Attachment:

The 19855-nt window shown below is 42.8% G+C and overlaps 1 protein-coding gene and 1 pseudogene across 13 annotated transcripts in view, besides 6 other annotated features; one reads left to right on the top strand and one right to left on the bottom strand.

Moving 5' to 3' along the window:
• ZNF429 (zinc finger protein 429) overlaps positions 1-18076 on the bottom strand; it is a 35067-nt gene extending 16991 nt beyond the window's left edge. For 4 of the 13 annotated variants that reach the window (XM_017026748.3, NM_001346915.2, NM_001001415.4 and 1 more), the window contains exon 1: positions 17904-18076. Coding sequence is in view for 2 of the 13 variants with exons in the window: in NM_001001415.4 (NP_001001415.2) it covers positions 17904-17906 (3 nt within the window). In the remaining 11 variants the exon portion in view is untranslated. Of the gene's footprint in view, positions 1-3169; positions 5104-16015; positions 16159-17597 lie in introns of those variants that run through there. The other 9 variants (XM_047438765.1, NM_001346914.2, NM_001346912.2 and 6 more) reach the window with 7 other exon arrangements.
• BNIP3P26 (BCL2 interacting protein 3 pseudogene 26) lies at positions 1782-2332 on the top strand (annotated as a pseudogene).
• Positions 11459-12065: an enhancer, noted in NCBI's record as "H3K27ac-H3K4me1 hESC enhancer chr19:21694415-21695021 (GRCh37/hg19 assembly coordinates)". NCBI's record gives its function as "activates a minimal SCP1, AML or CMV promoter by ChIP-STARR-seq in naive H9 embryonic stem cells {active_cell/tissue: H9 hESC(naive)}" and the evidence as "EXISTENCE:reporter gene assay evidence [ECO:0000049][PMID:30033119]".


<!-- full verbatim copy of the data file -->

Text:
The 19855-nt window shown below is 42.8% G+C and overlaps 1 protein-coding gene and 1 pseudogene across 13 annotated transcripts in view, besides 6 other annotated features; one reads left to right on the top strand and one right to left on the bottom strand.

Moving 5' to 3' along the window:
• ZNF429 (zinc finger protein 429) overlaps positions 1-18076 on the bottom strand; it is a 35067-nt gene extending 16991 nt beyond the window's left edge. For 4 of the 13 annotated variants that reach the window (XM_017026748.3, NM_001346915.2, NM_001001415.4 and 1 more), the window contains exon 1: positions 17904-18076. Coding sequence is in view for 2 of the 13 variants with exons in the window: in NM_001001415.4 (NP_001001415.2) it covers positions 17904-17906 (3 nt within the window). In the remaining 11 variants the exon portion in view is untranslated. Of the gene's footprint in view, positions 1-3169; positions 5104-16015; positions 16159-17597 lie in introns of those variants that run through there. The other 9 variants (XM_047438765.1, NM_001346914.2, NM_001346912.2 and 6 more) reach the window with 7 other exon arrangements.
• BNIP3P26 (BCL2 interacting protein 3 pseudogene 26) lies at positions 1782-2332 on the top strand (annotated as a pseudogene).
• Positions 11459-12065: an enhancer, noted in NCBI's record as "H3K27ac-H3K4me1 hESC enhancer chr19:21694415-21695021 (GRCh37/hg19 assembly coordinates)". NCBI's record gives its function as "activates a minimal SCP1, AML or CMV promoter by ChIP-STARR-seq in naive H9 embryonic stem cells {active_cell/tissue: H9 hESC(naive)}" and the evidence as "EXISTENCE:reporter gene assay evidence [ECO:0000049][PMID:30033119]".